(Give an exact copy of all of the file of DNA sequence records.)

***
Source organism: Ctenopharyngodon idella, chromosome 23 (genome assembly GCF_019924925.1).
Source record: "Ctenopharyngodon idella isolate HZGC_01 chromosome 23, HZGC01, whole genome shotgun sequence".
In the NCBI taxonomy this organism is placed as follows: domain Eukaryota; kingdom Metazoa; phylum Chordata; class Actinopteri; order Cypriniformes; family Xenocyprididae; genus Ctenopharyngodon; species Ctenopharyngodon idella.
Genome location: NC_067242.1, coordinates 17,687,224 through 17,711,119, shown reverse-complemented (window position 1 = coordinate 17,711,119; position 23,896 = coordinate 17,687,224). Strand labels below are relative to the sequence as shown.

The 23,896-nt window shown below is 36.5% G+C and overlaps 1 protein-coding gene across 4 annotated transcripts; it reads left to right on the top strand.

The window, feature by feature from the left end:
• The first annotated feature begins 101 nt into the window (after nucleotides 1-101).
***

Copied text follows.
Source organism: Ctenopharyngodon idella, chromosome 23 (genome assembly GCF_019924925.1).
Source record: "Ctenopharyngodon idella isolate HZGC_01 chromosome 23, HZGC01, whole genome shotgun sequence".
In the NCBI taxonomy this organism is placed as follows: domain Eukaryota; kingdom Metazoa; phylum Chordata; class Actinopteri; order Cypriniformes; family Xenocyprididae; genus Ctenopharyngodon; species Ctenopharyngodon idella.
Genome location: NC_067242.1, coordinates 17,687,224 through 17,711,119, shown reverse-complemented (window position 1 = coordinate 17,711,119; position 23,896 = coordinate 17,687,224). Strand labels below are relative to the sequence as shown.

The 23,896-nt window shown below is 36.5% G+C and overlaps 1 protein-coding gene across 4 annotated transcripts; it reads left to right on the top strand.

The window, feature by feature from the left end:
• The first annotated feature begins 101 nt into the window (after nucleotides 1-101).